Because for a while, life was not so balanced for Rudy. There was a time, in college at Virginia Tech, that ultra-running was his obsession, and he invested almost every ounce of energy into it. After that first ultra, he was hooked. Rudy claims ultra-running is easy to get hooked on really quickly. Because school came quite naturally to him, he was constantly training and putting aside other aspects of his life. However, ultra-running can be really dangerous because it is very hard on the body and psyche. Rudy claims that for a time, he was over training. The effects of over training are of no small consequence, and can include a change in resting heart rate, insomnia, depression, a complete shut down of one’s sympathetic nervous system, and decreased libido, not to mention the risk of injury (learn more here). Thankfully, while his obsession may have had him teetering on the line, Rudy was able to avoid most of these symptoms.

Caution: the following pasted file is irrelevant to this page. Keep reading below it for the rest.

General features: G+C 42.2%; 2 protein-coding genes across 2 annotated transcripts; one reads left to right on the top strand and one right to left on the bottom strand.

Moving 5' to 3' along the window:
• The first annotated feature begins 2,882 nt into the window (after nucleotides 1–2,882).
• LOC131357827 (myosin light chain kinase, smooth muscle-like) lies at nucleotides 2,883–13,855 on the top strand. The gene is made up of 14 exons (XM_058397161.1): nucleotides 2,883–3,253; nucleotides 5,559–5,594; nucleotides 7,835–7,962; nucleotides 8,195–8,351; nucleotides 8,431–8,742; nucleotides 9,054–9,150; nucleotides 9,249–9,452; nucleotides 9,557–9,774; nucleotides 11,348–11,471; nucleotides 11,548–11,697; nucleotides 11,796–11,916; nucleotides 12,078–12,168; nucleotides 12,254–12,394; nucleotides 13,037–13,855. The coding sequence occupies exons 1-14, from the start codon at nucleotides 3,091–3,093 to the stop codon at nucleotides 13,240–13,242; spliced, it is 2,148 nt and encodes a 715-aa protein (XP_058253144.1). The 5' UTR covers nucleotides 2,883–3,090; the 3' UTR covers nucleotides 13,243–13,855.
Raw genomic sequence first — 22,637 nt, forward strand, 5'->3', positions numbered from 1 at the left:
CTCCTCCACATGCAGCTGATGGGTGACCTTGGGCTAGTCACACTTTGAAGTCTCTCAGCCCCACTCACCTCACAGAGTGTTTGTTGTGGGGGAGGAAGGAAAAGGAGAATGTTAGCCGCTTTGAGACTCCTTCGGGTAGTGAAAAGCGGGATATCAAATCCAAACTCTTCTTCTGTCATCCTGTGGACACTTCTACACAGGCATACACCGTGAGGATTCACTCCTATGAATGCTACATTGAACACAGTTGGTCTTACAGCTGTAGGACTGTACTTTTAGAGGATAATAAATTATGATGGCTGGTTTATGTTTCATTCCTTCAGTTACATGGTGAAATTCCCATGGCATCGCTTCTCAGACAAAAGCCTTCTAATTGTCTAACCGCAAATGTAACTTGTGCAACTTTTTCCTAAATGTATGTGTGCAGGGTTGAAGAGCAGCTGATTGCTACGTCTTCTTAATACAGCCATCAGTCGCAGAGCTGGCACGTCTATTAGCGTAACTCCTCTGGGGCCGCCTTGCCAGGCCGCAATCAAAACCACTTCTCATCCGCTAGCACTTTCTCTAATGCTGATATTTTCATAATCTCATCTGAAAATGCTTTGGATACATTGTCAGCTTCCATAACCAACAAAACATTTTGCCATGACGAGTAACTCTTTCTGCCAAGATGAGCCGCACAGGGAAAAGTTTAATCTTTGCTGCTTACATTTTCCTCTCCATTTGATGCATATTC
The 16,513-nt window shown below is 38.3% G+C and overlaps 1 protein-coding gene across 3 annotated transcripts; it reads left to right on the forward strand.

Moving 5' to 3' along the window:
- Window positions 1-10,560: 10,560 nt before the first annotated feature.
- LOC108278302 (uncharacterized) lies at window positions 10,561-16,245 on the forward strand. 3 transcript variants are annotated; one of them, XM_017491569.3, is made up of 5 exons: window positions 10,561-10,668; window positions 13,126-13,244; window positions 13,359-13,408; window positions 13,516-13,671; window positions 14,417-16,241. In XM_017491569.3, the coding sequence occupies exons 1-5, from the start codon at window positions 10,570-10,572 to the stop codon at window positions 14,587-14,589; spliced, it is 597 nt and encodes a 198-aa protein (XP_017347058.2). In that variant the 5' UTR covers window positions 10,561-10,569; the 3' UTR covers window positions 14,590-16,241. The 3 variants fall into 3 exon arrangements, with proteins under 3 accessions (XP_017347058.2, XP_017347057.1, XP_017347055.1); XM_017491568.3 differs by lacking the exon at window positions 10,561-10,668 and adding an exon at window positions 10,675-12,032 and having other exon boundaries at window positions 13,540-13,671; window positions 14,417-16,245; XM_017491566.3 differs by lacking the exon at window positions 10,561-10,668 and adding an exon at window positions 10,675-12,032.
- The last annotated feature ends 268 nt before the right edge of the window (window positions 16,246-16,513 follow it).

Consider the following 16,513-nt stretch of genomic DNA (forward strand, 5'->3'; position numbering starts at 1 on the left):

And well, quite frankly, Rudy’s hard work has led to a lot, let me repeat, A LOT of success in the world of ultra-running. If you mention his name in the Virginia scene, it’s most likely that people know him. He’s currently developing his name in the bay area of California, doing a lot of running with the San Francisco Running Company and in Marin County, a hotbed of ultra-running excellence. When I asked Rudy about the things he’s most proud he’s accomplished as an ultra-runner, his first answer was surprising. First and foremost, he is most proud of creating the Virginia Tech ultra team along with some friends. At first, it was something to do with friends, to travel, camp, run, have fun outdoors, and contribute to a healthy lifestyle. Or an excuse to make t-shirts. But now, even after Rudy’s graduation, the VT ultra team is bigger than ever, and still competing at a very high level all around the eastern United States. However, in competition, the race he’s most proud of is his 2nd place finish to Eric Grossman (the godfather of ultra in VA) at Hellgate 100k in Fincastle, VA in December of 2013. It was about as close to a perfect race that Rudy has ever run, in less than perfect conditions. The start was at 12:01 am, and it was a day that saw almost everything except sun…snow, rain, fog, sleet, and ice. Rudy was really locked into the flow the entire time, operating at maximum efficiency. Coming down to the end, he could see Eric Grossman ahead. Despite being near the end, Rudy knew he had enough gas left in the tank to pass him, but unfortunately, ran out of trail and finished a mere 8 seconds behind Eric. Since then, Rudy has had multiple top-ten finishes in races that he participated, including ten top-five finishes, at many different distances including half marathon, 30k, 50k, 100k, and even 100 miles!